Charity Saves Historic Naval Aircraft on behalf of Nation
Charity Saves Historic Naval Aircraft for the Nation
Aircraft formally handed over to Navy Wings at Royal Naval Air Station Yeovilton today
The Charity, the Fly Navy Heritage Trust, more often referred to by its brand name Navy Wings, has stepped in to save some of Britain’s most iconic and distinctive historic naval aircraft, to keep them flying on behalf of the Nation.
The Royal Navy has been flying aircraft from aircraft carriers and ships at sea for over 100 years and its collection of flying heritage aircraft are some of the rarest and most historically significant aircraft in the world.
Although the Ministry of Defence budget is growing overall, it was not sustainable to continue to fund the heritage aircraft of the Royal Navy Historic Flight from the same budget which supports front-line services, and without alternative funding the aircraft faced an uncertain future.
“It is understandable that the Defence budget can no longer support historic aircraft” said Commodore Jock Alexander, CEO of Navy Wings. “However, with reduced funding the aircraft were in danger of being grounded and their presence in the air lost forever to the Nation.”
The Navy’s Historic aircraft are of the utmost importance to our National heritage, not only embodying the pioneering ingenuity and courage of the Royal Naval Air Service and Fleet Air Arm, but the world leading achievements and technologies of Britain’s aerospace industry through the most exciting and innovative decades of aviation history.
Protecting complex heritage assets like former military aircraft requires the highest standards of airworthiness, operational management and pilot competency for their safe operation and flight. Before taking on responsibility for this most important historic aircraft collection, one of the biggest challenges for Navy Wings has been to become a fully compliant Civil Aviation Authority regulated aircraft operator.
“In the end it was a collaborative journey of shared understanding with the Ministry of Defence, Royal Navy, our corporate partners, the Civil Aviation Authority and our supporters - an incredible team effort” continued Jock Alexander. “The Royal Navy will also continue to provide some Grant funding over the next five years, to ensure the transition from a military regulated operation to a civilian one goes smoothly.”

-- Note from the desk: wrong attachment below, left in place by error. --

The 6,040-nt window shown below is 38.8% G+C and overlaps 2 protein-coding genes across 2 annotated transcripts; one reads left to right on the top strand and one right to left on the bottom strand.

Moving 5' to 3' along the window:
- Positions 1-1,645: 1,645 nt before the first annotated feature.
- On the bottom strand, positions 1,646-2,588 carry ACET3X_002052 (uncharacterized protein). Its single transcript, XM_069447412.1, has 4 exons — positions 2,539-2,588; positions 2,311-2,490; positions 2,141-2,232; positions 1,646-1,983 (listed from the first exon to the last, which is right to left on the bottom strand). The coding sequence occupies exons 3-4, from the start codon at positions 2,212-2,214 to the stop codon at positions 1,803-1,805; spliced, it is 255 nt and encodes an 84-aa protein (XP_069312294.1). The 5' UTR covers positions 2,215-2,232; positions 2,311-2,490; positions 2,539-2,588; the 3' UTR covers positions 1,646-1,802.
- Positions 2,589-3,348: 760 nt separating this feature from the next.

With a dedicated Navy Wings flight operations and maintenance management organisation in place, the Royal Navy formally handed over custodianship of the historic aircraft collection to the Charity in a small socially-distanced handover ceremony at Royal Naval Air Station Yeovilton on 23 April 2021.
Speaking at the handover event, Rear Admiral Martin Connell, Director Force Generation and Rear Admiral Fleet Air Arm said, “The Royal Navy is immensely proud of our naval aviation heritage and we are delighted that the long term future of our historic naval aircraft is now assured. Working in close partnership with Navy Wings has been a privilege. The aircraft can now play a full part in the wider cultural and heritage sector at a national level, showcasing the story of naval flying at air shows and events up and down the country and continuing to be a source of inspiration and pride to wide audiences for many years to come.”
The aircraft handed over to Navy Wings include the only two flying Fairey Swordfish in the world. These two aircraft, Swordfish Mk I W5856 and Swordfish Mk II LS326 are priceless national treasures, as important in our nation’s history as the Spitfire and the Hurricane. Now, nearly 90 years since the much loved ‘Stringbag’ entered service with the Royal Navy, this distinguished old aircraft which played such a vital part in the Battle of the Atlantic (1939-45) will fly on the civilian register and be funded by public donations.
Other aircraft handed over to Navy Wings include Hawker Sea Fury FB.11 VR930, a pristine example of the last of the post war piston-engine fighters, one of the fastest warbirds in the world, an Armstrong Whitworth Seahawk FGA.6 WV908, representing the Fleet Air Arm’s entry into the jet age, de Havilland Chipmunk T.10 WK608 an aerobatic training aircraft and Swordfish Mk III NF389, awaiting rebuild.
President of Navy Wings, former First Sea Lord, Admiral Sir George Zambellas said, “Navy Wings is delighted to take on the responsibility of these nationally important aircraft and is committed to building in resilience and delivery to ensure our heritage is widely accessible and meaningful to communities of all ages. Naval aviation leads the world in innovative technologies, and I am convinced that innovation will unlock the challenges of keeping these beautiful old aircraft flying, linking the past with the aircraft carriers and F35B Lightning jets of today and inspiring the innovators of the future.”
Photography by Lee Howard